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Virginia LaMarr

Virginia Rogers LaMarr, 85, tenth of eleven children born to the late Rev. U. B. Rogers and Mary B. Johnson of Selma, Alabama July 27, 1923, departed this life March 10, 2009 in New York City. She attended public school through grade nine. That’s where public education ended for black students. During her younger years in Selma, she was active in the Tabernacle Baptist Church serving as President of all the youth organizations and also sang in the choir. She went on to Selma University for 5 years before going on to Alabama State Teachers College for the Bachelor of Science Degree.
She began teaching in Selma Public Schools at age 19 in 1944. After her marriage to Moses LaMarr – opera signer and actor. She moved to Brooklyn, NY in the early 50’s. She connected with the New York City Board of Education, teaching and continuing her education at night in the division of Special Education at Brooklyn College. She furthered her education at Fordham University in the field of Administration and Supervision, graduating with honors. She was inducted into Phi Beta Kappa. Virginia was nominated New York State Teacher of the Year 1980, Division of Special Education. She was honored by the National Sorority of Phi Delta Kappa for outstanding service to the chapter and community in 1998. She was honored by the Laurelton Club of Negro Business and Professional Women for Dedicated Work to Special Needs Youth, 2002. Mrs. LaMarr’s work experience took her into Brooklyn and queens. When she moved to Queens she joined the Merrick Park Civic Association and the Springfield Gardens United Methodist Church both being involved in Community Action and Civil Rights.
She was the Cofounder of the Church’s Scholarship Committee and Chairperson of its Commission on Education, Sunday School Teacher, and Chairperson of the Methodist Youth Fellowship. She became Director of an Ecumenical Summer Day Camp, sponsored by the Southeast Community’s Presbyterian, Methodist, Lutheran and Catholic Church, headed a Saturday Tutorial at Springfield Gardens United Methodist Church and assisted youth in finding jobs. The Laurelton-Springfield Community Day Care Center was organized during this period. Virginia was a Charter Member of the Board. She served as Secretary and was President at the time of her death. All of the above took place during the thirty-two and one half years of employment as teacher/supervisor with the New York City Board of Education. She became Executive Director of the National Sorority of Phi Delta Kappa Beta Omicron Ruby S. Couche “Big Sister” Educational Action and Service, Inc. July 1989. This Center is funded and has been for more than thirty-five years by the New York City Department of Youth and community Development. Services are pro-vided free of charge to all participants, youth, seniors, and adults. Services were provided by the Board of Education in Basic Education, GED and ESL. Today Tutoring and Youth Development are provided after school for youth from grades two through high school. In 2001 a Weekend Recreational program was instituted for Seniors.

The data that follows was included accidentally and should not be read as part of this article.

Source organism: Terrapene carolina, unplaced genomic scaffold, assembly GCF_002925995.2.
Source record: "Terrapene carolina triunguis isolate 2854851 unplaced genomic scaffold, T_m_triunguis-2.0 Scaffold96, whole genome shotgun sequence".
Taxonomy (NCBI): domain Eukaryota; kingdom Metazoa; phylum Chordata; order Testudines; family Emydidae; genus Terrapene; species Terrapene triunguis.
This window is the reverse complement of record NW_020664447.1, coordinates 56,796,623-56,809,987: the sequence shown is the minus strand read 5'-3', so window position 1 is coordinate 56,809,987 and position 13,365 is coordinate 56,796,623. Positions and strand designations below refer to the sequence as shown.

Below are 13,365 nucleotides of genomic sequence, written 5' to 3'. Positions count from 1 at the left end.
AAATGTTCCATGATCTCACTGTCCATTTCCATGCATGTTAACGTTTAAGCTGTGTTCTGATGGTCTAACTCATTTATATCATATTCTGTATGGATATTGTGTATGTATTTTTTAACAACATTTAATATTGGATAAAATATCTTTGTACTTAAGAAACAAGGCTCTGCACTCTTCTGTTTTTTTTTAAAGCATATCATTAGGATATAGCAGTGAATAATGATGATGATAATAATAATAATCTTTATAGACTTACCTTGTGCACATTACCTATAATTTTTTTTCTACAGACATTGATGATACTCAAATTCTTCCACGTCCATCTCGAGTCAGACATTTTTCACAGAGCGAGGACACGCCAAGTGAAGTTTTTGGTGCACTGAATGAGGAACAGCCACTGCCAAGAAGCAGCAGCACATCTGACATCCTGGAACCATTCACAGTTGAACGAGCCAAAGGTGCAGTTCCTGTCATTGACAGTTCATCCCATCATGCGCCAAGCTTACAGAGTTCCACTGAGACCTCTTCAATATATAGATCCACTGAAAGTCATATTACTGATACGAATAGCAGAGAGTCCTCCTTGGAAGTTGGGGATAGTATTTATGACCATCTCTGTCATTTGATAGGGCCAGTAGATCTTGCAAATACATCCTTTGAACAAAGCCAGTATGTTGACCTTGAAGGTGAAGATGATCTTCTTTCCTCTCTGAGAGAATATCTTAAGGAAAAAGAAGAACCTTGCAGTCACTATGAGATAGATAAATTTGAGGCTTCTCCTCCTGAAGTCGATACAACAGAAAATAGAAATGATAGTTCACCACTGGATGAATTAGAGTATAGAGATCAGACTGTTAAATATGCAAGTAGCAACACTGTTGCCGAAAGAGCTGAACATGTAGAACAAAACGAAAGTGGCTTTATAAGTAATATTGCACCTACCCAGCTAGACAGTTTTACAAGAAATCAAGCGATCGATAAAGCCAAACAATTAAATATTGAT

In 1999 the “Big Sister” Center became the Lead Agency for the New York State Adolescent Pregnancy Prevention Program. These services are provided for 240 youth ages eleven through twenty-one by the Lead agency and the following Sub-contractors, J-Cap New Beginnings, Reap and Keep Educational Services, Family Consultations, New York Educational Service Teams, Inc. and Neo-Elite Village Day School.
Job opportunities are provided for High School Youth through Varied Internship Program, The Council for Airport Opportunities, Summer Youth Employment, and OCFS Service Program.
She served long and hard managing her commitments to the community and responding to her loving family.
She leaves to mourn her passing one sister, Naomi Rogers Randolph of Selma, Alabama; Karen, Kiabi, and Dashan Dubose, “her children;” other nephews, great and great-great nieces and nephews; a host of cousins and friends.
Her parents and all other siblings preceded her in death.
She was known in the community and by her family and friends as “Auntie Ginnie.”